Monday, October 01, 2012

dog's shadow surf-kite movie-maker

Last year (or was it the year before?) I began to turn photographs where shadows were involved upside down so that the shadow became more significant than the substance. The background provided by the closely laid bricks on the sea front combined with strong sunshine make it hard to resist repeating the exercise.

With the waves breaking in white horses a kite surfer arrives on the beach, the wind directly behind him. There are rocks to the left of him and no means of returning the way he came.  One the sand he folds the giant kite, the harness and control lines, packs them up and walks  dejectedly back along the sea front.

As the sun is setting a man is dancing at the edge of the sea. He holds a iPad above his head and using its video facility  appears to be making a movie of a woman in a red dress posing in front of the breaking waves.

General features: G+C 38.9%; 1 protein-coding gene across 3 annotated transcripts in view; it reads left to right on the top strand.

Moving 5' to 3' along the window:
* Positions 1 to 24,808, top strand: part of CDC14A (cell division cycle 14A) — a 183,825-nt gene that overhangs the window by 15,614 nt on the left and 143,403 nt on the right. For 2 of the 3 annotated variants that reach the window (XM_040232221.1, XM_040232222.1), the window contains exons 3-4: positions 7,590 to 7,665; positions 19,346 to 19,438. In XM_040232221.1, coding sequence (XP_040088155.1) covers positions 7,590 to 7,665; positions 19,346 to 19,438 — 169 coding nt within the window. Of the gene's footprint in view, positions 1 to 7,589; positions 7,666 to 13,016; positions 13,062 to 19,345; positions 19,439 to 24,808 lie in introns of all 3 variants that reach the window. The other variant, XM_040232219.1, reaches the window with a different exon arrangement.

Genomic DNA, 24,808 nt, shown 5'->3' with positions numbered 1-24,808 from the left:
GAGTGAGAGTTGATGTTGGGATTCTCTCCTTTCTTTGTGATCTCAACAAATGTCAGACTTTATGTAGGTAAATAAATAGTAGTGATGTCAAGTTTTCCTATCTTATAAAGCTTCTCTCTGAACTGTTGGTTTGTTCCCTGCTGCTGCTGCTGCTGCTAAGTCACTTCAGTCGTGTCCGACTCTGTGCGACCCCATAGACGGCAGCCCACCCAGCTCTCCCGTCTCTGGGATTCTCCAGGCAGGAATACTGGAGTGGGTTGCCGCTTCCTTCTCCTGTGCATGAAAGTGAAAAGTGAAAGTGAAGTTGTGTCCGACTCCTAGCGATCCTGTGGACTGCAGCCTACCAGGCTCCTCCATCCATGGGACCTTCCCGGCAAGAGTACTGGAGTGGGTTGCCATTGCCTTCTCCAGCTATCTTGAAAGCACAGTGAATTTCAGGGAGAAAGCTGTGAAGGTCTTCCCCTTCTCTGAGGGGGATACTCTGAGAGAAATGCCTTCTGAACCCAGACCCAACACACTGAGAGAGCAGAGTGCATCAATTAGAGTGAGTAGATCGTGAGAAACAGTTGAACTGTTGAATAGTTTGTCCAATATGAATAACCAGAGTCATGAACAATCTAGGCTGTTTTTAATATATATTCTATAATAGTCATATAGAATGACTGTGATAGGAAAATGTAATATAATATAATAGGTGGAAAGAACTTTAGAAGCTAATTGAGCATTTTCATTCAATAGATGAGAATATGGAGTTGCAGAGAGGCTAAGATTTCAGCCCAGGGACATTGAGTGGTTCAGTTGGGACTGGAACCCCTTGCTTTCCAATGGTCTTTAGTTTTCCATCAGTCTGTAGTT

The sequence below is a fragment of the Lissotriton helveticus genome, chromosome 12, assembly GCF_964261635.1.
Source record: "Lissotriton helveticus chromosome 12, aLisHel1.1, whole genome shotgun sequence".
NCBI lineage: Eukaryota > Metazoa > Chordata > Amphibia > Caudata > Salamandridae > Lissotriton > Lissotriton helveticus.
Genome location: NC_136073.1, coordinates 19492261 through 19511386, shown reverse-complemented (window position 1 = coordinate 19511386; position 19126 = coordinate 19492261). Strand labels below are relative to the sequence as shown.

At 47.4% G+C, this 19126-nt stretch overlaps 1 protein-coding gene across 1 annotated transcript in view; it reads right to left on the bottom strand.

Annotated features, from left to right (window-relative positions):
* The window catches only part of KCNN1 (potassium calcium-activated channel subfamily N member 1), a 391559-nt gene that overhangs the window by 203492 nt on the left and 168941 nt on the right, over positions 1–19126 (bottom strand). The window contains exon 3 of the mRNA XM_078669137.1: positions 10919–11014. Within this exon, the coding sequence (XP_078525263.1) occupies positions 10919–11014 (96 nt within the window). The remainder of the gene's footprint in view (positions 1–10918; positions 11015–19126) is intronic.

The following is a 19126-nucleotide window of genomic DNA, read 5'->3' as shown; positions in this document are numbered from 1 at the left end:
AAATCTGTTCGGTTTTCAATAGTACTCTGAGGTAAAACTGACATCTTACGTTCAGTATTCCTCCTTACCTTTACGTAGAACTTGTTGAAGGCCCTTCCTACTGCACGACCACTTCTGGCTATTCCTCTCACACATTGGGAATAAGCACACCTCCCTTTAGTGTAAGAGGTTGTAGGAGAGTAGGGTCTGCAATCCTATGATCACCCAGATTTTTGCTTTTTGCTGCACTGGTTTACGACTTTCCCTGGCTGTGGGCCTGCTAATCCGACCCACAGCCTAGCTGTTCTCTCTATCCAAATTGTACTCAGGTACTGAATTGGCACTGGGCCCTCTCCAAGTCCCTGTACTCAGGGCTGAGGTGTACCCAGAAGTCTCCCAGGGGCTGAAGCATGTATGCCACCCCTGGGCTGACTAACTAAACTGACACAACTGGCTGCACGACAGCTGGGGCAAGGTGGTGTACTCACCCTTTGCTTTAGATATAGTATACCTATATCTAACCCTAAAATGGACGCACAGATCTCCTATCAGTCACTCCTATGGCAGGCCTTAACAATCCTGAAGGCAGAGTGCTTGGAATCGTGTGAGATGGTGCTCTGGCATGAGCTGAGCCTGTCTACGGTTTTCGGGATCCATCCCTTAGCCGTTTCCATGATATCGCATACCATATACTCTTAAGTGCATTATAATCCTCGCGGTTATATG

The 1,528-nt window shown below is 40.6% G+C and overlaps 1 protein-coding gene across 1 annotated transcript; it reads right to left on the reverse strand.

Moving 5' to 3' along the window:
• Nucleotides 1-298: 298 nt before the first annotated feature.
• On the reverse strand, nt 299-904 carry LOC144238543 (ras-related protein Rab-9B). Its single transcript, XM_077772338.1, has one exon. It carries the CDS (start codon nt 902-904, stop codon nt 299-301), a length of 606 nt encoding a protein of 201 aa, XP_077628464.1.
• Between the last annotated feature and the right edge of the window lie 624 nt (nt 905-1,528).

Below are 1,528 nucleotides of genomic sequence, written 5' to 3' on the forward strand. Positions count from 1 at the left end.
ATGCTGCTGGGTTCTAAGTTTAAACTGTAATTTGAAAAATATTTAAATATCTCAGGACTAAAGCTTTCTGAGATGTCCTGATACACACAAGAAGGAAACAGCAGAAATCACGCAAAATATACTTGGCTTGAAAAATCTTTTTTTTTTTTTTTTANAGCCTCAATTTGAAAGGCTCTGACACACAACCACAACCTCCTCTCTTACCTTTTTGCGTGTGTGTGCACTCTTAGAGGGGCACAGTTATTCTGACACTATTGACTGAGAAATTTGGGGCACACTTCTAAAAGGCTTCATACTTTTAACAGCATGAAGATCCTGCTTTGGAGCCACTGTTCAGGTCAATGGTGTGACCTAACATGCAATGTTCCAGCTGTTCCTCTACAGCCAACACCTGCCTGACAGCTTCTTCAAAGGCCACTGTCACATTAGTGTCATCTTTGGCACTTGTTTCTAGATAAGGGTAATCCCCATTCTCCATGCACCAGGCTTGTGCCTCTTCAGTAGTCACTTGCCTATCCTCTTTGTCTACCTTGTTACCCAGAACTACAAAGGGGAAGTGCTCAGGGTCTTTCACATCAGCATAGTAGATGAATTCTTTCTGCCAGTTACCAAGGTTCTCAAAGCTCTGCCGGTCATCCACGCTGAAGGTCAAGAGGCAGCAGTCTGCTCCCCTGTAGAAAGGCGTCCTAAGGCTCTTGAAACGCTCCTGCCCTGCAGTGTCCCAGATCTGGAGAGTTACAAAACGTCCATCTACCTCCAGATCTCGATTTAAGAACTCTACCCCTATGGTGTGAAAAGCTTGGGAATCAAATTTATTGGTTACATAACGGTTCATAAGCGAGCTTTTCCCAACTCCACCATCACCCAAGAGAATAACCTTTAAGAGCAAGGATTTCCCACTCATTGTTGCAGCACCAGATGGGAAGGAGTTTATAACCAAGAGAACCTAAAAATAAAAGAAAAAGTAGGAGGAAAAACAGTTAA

The ninth and latest story in One Fine Day has just been posted. It is called The Electricity Dragon. 



Roderick Robinson said...

You must forgive me: your short stories spill out and I can rarely given them the responses they deserve. It's not at all like commenting on a conventional post. But one thought recurs and it's ironic since something similar occurred to you when I was writing GT. The gentle, deliberately unforceful, slightly laconic style of your posts seems much more appropriate to your short stories. Has this occurred to you?

Roderick Robinson said...

Sorry, a better adjective: detached (the intentionally non-engaged, non-participating observer).

Lucas said...

Joyce loves these photographs. The shadow of the dog seems to spring to life against the background, and the bird on the ledge seems to relish having its photo taken.

Unknown said...

RR Something similar had occurred to me, but less well formulated. I am grateful for your comment. At the moment I can only respond by saying: different blog, different voice, or because sometimes the stories have fifferent narrators, different voices. Now that you have mentioned it, may be a new narrator voice will emerge. I'm too close to them at them moment and because the stories seem to pour forth, there is little time to revise or modify. On the whole I would rather keep them flowing than spend too long worrying about stylistic matters important as they are. Thanks again for your helpful response.

L It seemed intent on posing.